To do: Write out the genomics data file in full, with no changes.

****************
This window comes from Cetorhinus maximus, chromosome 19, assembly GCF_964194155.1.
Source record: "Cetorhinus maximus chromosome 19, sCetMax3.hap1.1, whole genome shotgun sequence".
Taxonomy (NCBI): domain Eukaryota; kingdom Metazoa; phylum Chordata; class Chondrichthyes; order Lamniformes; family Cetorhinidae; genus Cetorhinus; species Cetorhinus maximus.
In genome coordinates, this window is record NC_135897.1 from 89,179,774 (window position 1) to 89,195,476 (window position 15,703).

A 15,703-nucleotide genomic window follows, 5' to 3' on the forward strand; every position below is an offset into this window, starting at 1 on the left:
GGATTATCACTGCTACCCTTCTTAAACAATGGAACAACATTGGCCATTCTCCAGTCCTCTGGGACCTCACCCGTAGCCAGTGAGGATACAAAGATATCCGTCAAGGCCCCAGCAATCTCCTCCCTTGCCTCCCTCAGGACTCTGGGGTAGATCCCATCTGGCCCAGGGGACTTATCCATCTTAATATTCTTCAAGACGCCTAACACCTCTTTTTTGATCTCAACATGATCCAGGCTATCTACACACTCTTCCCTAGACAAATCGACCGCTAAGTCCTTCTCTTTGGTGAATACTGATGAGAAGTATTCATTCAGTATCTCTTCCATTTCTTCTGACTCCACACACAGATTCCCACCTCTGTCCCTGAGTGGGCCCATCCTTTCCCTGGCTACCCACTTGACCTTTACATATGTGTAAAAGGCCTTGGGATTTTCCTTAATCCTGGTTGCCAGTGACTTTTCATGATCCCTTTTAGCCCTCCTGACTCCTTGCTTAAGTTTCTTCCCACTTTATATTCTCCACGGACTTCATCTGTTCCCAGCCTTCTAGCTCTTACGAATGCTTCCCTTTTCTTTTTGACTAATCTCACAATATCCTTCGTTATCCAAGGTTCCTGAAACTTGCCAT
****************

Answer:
This window comes from Cetorhinus maximus, chromosome 19, assembly GCF_964194155.1.
Source record: "Cetorhinus maximus chromosome 19, sCetMax3.hap1.1, whole genome shotgun sequence".
Taxonomy (NCBI): domain Eukaryota; kingdom Metazoa; phylum Chordata; class Chondrichthyes; order Lamniformes; family Cetorhinidae; genus Cetorhinus; species Cetorhinus maximus.
In genome coordinates, this window is record NC_135897.1 from 89,179,774 (window position 1) to 89,195,476 (window position 15,703).

A 15,703-nucleotide genomic window follows, 5' to 3' on the forward strand; every position below is an offset into this window, starting at 1 on the left:
GGATTATCACTGCTACCCTTCTTAAACAATGGAACAACATTGGCCATTCTCCAGTCCTCTGGGACCTCACCCGTAGCCAGTGAGGATACAAAGATATCCGTCAAGGCCCCAGCAATCTCCTCCCTTGCCTCCCTCAGGACTCTGGGGTAGATCCCATCTGGCCCAGGGGACTTATCCATCTTAATATTCTTCAAGACGCCTAACACCTCTTTTTTGATCTCAACATGATCCAGGCTATCTACACACTCTTCCCTAGACAAATCGACCGCTAAGTCCTTCTCTTTGGTGAATACTGATGAGAAGTATTCATTCAGTATCTCTTCCATTTCTTCTGACTCCACACACAGATTCCCACCTCTGTCCCTGAGTGGGCCCATCCTTTCCCTGGCTACCCACTTGACCTTTACATATGTGTAAAAGGCCTTGGGATTTTCCTTAATCCTGGTTGCCAGTGACTTTTCATGATCCCTTTTAGCCCTCCTGACTCCTTGCTTAAGTTTCTTCCCACTTTATATTCTCCACGGACTTCATCTGTTCCCAGCCTTCTAGCTCTTACGAATGCTTCCCTTTTCTTTTTGACTAATCTCACAATATCCTTCGTTATCCAAGGTTCCTGAAACTTGCCAT